In 410 BC, the priests of the adjoining temple of Khnum [the ram-headed God] solicited the aid of a corrupt Persian official Waidrang, who sent his son Nephayan [note the prefix name root of the name Neph-i in Neph-a-y-an. Nephi is an Egyptian name] with Egyptian troops from Syene (Aswan) [just across the Nile River to the east] to destroy the Jewish temple." (Rosenberg p. 7)  The papyri tells of this destruction, the doors and roof were destroyed and set on fire, the gold and silver vessels were looted (Cowley p. 30)  "The priests of the Khnum temple were outraged to see the Jews sacrifice animals, some of which were sacred to their God Khnum." (Rosenberg p 8) The German team found a cemetery of rams, the animal sacred to Khnum.  The Ram Headed God Khnum is credited with directing the annual inundation of the Nile... controlled from the first cataract.  The priests had reason to resent the Jewish sacrifices, particularly the sacrifice of sheep at the Passover festival, which the garrison observed. A papyrus of Darius II, dated to 418/19 BC, reminds them [the garrison], to keep the Feast of Unleavened Bread. But why destroy the temple that had been there for more than 200 years?  There was another reason for the destruction uncovered by the recent German excavations.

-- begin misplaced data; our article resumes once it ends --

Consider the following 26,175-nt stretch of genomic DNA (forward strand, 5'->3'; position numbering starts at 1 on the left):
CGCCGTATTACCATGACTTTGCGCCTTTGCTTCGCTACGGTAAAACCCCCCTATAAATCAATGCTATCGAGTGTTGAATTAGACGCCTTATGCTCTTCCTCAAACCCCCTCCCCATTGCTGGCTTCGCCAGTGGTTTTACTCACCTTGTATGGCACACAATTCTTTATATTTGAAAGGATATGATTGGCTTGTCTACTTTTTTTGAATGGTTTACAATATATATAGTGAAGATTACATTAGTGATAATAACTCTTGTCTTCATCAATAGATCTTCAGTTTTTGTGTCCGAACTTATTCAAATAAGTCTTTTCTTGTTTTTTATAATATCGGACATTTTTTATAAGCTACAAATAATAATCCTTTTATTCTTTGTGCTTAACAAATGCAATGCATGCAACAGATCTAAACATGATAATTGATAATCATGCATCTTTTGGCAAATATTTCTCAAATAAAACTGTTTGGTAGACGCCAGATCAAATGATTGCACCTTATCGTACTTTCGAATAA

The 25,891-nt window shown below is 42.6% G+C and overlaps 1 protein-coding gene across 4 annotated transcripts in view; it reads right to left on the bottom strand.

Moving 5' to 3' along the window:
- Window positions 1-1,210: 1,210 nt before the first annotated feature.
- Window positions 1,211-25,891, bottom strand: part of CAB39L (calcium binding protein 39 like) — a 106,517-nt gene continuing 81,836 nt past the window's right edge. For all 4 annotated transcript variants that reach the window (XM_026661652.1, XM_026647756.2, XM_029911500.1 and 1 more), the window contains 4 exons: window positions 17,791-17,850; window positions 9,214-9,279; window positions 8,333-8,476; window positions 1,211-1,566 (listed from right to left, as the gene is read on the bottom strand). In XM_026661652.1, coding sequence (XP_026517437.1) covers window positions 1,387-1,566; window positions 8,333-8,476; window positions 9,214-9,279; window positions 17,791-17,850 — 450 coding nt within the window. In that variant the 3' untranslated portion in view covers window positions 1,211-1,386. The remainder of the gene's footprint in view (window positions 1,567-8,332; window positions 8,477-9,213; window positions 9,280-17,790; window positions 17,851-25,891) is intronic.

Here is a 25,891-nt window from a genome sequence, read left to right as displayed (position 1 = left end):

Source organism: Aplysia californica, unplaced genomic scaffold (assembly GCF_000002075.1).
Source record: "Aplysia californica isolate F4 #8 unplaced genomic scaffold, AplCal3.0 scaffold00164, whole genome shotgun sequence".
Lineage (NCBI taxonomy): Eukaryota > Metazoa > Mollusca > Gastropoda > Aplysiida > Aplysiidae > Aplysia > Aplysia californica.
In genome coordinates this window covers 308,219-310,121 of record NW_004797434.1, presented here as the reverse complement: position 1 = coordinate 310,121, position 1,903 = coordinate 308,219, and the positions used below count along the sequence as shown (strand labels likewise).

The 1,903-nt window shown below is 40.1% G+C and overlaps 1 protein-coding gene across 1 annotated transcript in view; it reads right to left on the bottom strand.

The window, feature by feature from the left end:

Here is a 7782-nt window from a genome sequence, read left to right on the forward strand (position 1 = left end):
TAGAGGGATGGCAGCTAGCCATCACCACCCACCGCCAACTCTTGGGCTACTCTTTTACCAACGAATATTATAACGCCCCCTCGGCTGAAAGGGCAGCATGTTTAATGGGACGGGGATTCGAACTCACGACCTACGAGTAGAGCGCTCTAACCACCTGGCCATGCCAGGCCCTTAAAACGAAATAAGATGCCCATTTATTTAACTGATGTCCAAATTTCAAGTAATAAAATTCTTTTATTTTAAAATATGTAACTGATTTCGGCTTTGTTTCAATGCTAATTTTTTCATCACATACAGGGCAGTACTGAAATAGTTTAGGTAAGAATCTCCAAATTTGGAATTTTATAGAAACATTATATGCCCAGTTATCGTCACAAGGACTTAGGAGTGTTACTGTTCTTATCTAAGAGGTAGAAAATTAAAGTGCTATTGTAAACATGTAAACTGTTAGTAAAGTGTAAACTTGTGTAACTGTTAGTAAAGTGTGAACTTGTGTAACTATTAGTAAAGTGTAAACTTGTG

In 410 BC, the "Priests of Khnum were in the process of extending their Temple northwards where it would be directly across from the courtyard wall of the Jewish temple. Between the two temples lay the main thoroughfare across the island, called the ‘street of the king' and it would have been dangerously constricted if not actually blocked. When the Jewish Temple was built, part of the road had already been diverted to the north. With the building of their extension, the Khnum priests presumably got permission to restore the street by removing the Jewish temple courtyard wall, and they took the opportunity to destroy the temple as well." (von Pilgrim, quoted by Rosenberg p. 8)  The priests had chosen an appropriate moment to attack the Jewish temple—when the Persian Governor Arsames was abroad paying homage to the Emperor, Darius II.